Flipboard exemplifies the modern, successful application. Since its release, it has outwitted some of the most successful magazine and news organizations of the century. Many attribute its success to the innovative interface, which combines elements found in high-profile magazines with the fluidity of modern digital design, but others find the very idea behind the app to be the most intriguing aspect. The premise of Flipboard is obvious: in an age when opening a Twitter client also downloads a deluge of updates and information, Flipboard automatically sifts through the rubble and reveals only the truly great content hiding in the mundane updates that populate modern social networks.
When it was first introduced, Flipboard was truly an innovative entrant in to the iOS app space. In a world before “flat” was the hottest trend in mobile design, Flipboard was already eliminating needless interface garbage. At the same time, the creators of Flipboard integrated gestures ahead of the curve.
Opening Flipboard for the first time reveals an app based on the idea of swiping. Content is presented in pages, but the pages are not the photorealistic objects found in other apps like iBooks. Swiping through these pages shows that there is a “crease” depicted on-screen, though the actual physics surrounding the navigation of Flipboard reminds me more of Microsoft’s Metro interface than of something like iBooks. The physics are another part of Flipboard that has been polished to near-perfection: swiping through the app is enjoyable thanks to the illusion of directly manipulating onscreen objects.
Navigating the app is simple. Upon first being opened, Flipboard displays a page that includes your personalized options, as well as certain default magazines, which are just pre-rolled options that contain specific types of content. The approach works well: while your personalized options are based upon any account (including Facebook, Twitter, Google+, LinkedIn, Flickr, Instagram, and many more), the other default options include news and information from a myriad of well-known sources. The strength of Flipboard is certainly in the curation and presentation of your social media feeds, but these other options offer even more interesting types of content.
Algorithms & Content Discovery
The discovery of content is what makes Flipboard so useful. The design helps to allow for this discovery, but the algorithms that decide what to show and where to show it are the true star of this app.
Put simply, they work perfectly. Sign in to as many social networks as you want, and Flipboard doesn’t skip a beat. Updating to load newer content is quick and responsive, and Flipboard does a fantastic job of loading images for relevant links.
Importantly, it doesn’t take the time to load everything. The “magazines” that it creates are of finite length, so view them as a highlight reel instead of a full replacement for a social network’s respective app. It uses the analytics provided by a social network (such as retweets and favorites on Twitter, or likes on Facebook) to surface the most popular or controversial posts in your Flipboard feed.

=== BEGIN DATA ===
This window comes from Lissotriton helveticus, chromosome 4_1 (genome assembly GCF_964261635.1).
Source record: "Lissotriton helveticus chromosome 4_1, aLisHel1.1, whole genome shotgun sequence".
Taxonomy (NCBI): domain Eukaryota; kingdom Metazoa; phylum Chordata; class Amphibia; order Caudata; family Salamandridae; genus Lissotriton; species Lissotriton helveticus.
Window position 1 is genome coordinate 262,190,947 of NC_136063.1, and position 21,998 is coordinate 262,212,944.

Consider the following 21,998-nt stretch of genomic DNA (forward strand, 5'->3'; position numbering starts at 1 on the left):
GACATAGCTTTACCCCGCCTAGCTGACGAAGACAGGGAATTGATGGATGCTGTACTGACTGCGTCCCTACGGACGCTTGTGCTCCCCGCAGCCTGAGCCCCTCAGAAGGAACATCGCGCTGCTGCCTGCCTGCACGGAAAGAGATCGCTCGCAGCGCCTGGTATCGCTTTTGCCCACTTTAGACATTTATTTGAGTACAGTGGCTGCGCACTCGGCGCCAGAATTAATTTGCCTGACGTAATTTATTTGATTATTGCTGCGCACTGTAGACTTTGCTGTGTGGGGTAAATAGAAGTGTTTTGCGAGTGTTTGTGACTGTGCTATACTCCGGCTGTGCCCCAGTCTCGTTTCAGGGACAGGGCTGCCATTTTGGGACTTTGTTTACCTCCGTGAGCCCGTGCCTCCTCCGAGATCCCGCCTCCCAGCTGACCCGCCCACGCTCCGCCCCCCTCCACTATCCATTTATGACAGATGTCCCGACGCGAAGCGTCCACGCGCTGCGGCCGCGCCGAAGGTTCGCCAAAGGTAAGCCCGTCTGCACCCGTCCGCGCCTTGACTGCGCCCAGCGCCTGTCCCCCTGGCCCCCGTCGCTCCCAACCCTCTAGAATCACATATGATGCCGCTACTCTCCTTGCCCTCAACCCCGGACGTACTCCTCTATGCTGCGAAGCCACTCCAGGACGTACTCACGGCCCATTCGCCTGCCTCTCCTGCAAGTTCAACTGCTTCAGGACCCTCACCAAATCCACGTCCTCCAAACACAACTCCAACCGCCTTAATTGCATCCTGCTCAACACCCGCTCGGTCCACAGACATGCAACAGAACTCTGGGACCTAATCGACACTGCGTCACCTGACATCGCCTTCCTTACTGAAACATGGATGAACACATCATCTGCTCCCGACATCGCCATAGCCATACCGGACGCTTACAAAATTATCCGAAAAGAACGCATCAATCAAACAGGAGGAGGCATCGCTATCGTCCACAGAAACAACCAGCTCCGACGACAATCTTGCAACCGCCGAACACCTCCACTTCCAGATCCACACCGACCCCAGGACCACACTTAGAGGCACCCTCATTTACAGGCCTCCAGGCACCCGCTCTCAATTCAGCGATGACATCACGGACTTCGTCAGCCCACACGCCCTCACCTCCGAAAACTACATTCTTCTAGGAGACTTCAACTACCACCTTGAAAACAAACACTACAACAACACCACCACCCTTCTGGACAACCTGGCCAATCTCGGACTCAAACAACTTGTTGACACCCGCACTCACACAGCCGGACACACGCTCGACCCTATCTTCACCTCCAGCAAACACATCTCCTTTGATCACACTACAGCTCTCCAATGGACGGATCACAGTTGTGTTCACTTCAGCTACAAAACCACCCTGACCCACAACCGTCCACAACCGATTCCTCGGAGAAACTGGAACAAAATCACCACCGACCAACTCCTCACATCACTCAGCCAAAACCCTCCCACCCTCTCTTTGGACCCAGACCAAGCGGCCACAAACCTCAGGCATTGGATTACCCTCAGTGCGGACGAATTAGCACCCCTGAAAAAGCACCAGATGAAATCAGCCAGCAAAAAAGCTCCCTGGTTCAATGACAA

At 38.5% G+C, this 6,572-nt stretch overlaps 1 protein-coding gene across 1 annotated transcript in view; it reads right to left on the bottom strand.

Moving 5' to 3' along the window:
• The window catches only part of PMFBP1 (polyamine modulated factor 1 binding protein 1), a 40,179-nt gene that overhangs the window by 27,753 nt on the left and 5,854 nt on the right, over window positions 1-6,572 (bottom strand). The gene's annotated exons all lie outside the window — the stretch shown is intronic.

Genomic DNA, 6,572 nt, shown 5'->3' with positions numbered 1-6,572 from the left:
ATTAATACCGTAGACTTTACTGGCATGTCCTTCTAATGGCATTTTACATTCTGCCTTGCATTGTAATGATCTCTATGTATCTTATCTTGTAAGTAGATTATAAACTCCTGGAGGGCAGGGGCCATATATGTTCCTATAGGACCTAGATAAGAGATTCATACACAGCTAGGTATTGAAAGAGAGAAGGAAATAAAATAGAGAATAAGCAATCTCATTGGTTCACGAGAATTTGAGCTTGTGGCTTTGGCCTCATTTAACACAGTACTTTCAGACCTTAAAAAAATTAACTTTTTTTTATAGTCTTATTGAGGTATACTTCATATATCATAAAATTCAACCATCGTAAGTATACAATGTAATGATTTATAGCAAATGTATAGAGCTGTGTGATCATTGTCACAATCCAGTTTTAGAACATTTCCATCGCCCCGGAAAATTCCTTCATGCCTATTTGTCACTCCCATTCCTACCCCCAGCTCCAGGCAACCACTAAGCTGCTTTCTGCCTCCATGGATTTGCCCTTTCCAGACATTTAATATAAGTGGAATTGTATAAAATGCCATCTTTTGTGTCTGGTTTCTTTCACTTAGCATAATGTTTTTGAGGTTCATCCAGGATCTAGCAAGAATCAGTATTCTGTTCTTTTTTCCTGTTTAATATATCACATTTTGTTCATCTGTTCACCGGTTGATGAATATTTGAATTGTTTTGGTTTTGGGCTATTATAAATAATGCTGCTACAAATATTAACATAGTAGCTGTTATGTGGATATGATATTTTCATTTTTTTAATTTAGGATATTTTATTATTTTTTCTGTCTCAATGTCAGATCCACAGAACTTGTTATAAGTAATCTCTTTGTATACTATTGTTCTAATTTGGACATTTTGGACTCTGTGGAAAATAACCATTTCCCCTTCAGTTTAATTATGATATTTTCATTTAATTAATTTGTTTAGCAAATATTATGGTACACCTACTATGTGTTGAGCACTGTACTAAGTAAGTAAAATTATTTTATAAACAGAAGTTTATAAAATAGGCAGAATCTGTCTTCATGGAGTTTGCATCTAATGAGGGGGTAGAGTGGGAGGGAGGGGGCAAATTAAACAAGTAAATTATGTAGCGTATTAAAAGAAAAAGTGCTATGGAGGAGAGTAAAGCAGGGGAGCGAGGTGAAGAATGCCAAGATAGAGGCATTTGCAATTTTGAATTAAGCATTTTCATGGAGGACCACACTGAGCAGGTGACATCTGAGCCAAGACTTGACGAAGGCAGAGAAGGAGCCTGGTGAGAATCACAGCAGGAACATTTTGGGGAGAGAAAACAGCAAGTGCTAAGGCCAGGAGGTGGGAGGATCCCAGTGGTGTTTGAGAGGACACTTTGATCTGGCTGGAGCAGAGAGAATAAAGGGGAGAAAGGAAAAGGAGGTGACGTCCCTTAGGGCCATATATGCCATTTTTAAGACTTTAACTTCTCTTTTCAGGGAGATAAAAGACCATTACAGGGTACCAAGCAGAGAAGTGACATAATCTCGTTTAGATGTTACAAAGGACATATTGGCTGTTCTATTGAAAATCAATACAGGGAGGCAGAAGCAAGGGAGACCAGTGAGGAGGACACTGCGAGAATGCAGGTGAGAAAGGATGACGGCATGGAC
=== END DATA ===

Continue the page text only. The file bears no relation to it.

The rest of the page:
In May of this year, Flipboard rolled out a major update. This update included the ability for users to create their own “magazines”, or a curated list of articles and content that they enjoy. Other Flipboard users could then follow users, thus creating a sort of social network around sharing articles via Flipboard.
Interesting, but it hasn’t fundamentally changed how I use Flipboard. In fact, I no longer follow specific users. The reason for this is simple: I quickly found that most of the content being published by those that I followed was already propagating through Twitter, and thus was already being picked up by Flipboard. Ultimately, in my eyes, the feature feels rather gimmicky, but luckily these magazines are easily ignored.
Beyond that, individual articles can also be shared via most social networks.
Almost every single one of us has various accounts on different sites that are dedicated to providing content to their users. If, like me, you find keeping up with all of those websites a dizzying task, you will find Flipboard useful. The application is a perfect example of something designed specifically for the touchscreen and internet age, as it combines a simple interface with an outstanding premises, and executes on everything with aplomb.
Headlines offer the most relevant news at a glance. Photos, taken from social networks, give you an idea of what your friends are up to. The term “news” is no longer decided by an editor of a newspaper, or by the publisher of a magazine. The idea of a single party curating dozens of sources of information, and then forming one coherent way to digest the most important pieces and bits of this information has never gone away. And yet, the newspaper and magazine industries are slowly dying. The very institutions that previously made a profit on this process are going the way of the dinosaurs. What was their cardinal sin? They failed to make the transition to digital.
Flipboard replaces editors with algorithms, reporters with social networks. Flipboard is the newspaper for the digital age, and as such it belongs on every iPad.
Flipboard collects information from various sources, including social networks such as Twitter and Facebook, and curates that content to form an excellent way to browse news relevant to the specific user.10
- The Technology and Touchscreen Divide by @kevinwhipps http://t.co/5FXeS2YT5Y
2 years ago
- The very best iOS 7 applications you should try out right now, by Matthew Guay. http://t.co/sfFhCefeKt
2 years ago
- Our next feature in the series "The iPad and professionals" is out. This week, we're looking at musicians. http://t.co/EONXOjynfJ
2 years ago
- Reeder 2 has just been released to the App Store and here's our full review of the iPad version. http://t.co/KmJ7BeXepx
2 years ago